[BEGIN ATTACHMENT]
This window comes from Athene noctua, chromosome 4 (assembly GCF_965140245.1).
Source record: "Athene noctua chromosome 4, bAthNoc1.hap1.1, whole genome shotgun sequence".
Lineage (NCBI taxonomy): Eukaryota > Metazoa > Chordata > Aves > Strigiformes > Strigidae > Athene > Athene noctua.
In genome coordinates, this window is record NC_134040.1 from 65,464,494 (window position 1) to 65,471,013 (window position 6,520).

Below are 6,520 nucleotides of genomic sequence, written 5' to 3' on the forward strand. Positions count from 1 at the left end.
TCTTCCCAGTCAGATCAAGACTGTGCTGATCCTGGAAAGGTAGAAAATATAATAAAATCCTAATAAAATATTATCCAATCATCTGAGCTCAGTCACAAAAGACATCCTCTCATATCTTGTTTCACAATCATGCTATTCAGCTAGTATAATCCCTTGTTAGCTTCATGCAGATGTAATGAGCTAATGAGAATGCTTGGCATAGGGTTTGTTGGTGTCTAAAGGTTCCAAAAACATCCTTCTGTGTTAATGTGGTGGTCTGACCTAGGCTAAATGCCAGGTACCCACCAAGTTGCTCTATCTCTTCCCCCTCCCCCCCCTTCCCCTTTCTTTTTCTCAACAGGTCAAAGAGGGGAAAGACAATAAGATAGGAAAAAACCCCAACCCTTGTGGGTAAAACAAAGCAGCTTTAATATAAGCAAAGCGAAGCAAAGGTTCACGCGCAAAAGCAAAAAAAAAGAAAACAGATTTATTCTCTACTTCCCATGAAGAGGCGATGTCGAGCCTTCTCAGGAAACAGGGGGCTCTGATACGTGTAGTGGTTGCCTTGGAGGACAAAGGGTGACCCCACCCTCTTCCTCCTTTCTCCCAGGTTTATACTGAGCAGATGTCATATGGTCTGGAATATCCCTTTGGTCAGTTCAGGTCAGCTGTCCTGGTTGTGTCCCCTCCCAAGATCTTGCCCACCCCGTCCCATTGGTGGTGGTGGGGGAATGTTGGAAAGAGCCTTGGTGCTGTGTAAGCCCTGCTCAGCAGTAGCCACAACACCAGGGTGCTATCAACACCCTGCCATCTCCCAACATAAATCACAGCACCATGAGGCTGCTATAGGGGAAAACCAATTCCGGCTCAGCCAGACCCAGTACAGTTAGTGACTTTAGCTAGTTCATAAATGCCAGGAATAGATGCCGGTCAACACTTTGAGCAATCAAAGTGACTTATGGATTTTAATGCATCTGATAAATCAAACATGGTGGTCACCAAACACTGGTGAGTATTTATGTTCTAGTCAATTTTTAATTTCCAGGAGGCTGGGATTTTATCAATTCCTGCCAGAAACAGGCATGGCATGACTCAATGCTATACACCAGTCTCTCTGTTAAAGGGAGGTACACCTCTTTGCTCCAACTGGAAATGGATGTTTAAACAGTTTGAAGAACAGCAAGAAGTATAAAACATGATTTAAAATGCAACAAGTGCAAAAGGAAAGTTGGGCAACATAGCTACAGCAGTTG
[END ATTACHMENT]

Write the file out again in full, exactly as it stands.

This window comes from Athene noctua, chromosome 4 (assembly GCF_965140245.1).
Source record: "Athene noctua chromosome 4, bAthNoc1.hap1.1, whole genome shotgun sequence".
Lineage (NCBI taxonomy): Eukaryota > Metazoa > Chordata > Aves > Strigiformes > Strigidae > Athene > Athene noctua.
In genome coordinates, this window is record NC_134040.1 from 65,464,494 (window position 1) to 65,471,013 (window position 6,520).

Below are 6,520 nucleotides of genomic sequence, written 5' to 3' on the forward strand. Positions count from 1 at the left end.
TCTTCCCAGTCAGATCAAGACTGTGCTGATCCTGGAAAGGTAGAAAATATAATAAAATCCTAATAAAATATTATCCAATCATCTGAGCTCAGTCACAAAAGACATCCTCTCATATCTTGTTTCACAATCATGCTATTCAGCTAGTATAATCCCTTGTTAGCTTCATGCAGATGTAATGAGCTAATGAGAATGCTTGGCATAGGGTTTGTTGGTGTCTAAAGGTTCCAAAAACATCCTTCTGTGTTAATGTGGTGGTCTGACCTAGGCTAAATGCCAGGTACCCACCAAGTTGCTCTATCTCTTCCCCCTCCCCCCCCTTCCCCTTTCTTTTTCTCAACAGGTCAAAGAGGGGAAAGACAATAAGATAGGAAAAAACCCCAACCCTTGTGGGTAAAACAAAGCAGCTTTAATATAAGCAAAGCGAAGCAAAGGTTCACGCGCAAAAGCAAAAAAAAAGAAAACAGATTTATTCTCTACTTCCCATGAAGAGGCGATGTCGAGCCTTCTCAGGAAACAGGGGGCTCTGATACGTGTAGTGGTTGCCTTGGAGGACAAAGGGTGACCCCACCCTCTTCCTCCTTTCTCCCAGGTTTATACTGAGCAGATGTCATATGGTCTGGAATATCCCTTTGGTCAGTTCAGGTCAGCTGTCCTGGTTGTGTCCCCTCCCAAGATCTTGCCCACCCCGTCCCATTGGTGGTGGTGGGGGAATGTTGGAAAGAGCCTTGGTGCTGTGTAAGCCCTGCTCAGCAGTAGCCACAACACCAGGGTGCTATCAACACCCTGCCATCTCCCAACATAAATCACAGCACCATGAGGCTGCTATAGGGGAAAACCAATTCCGGCTCAGCCAGACCCAGTACAGTTAGTGACTTTAGCTAGTTCATAAATGCCAGGAATAGATGCCGGTCAACACTTTGAGCAATCAAAGTGACTTATGGATTTTAATGCATCTGATAAATCAAACATGGTGGTCACCAAACACTGGTGAGTATTTATGTTCTAGTCAATTTTTAATTTCCAGGAGGCTGGGATTTTATCAATTCCTGCCAGAAACAGGCATGGCATGACTCAATGCTATACACCAGTCTCTCTGTTAAAGGGAGGTACACCTCTTTGCTCCAACTGGAAATGGATGTTTAAACAGTTTGAAGAACAGCAAGAAGTATAAAACATGATTTAAAATGCAACAAGTGCAAAAGGAAAGTTGGGCAACATAGCTACAGCAGTTG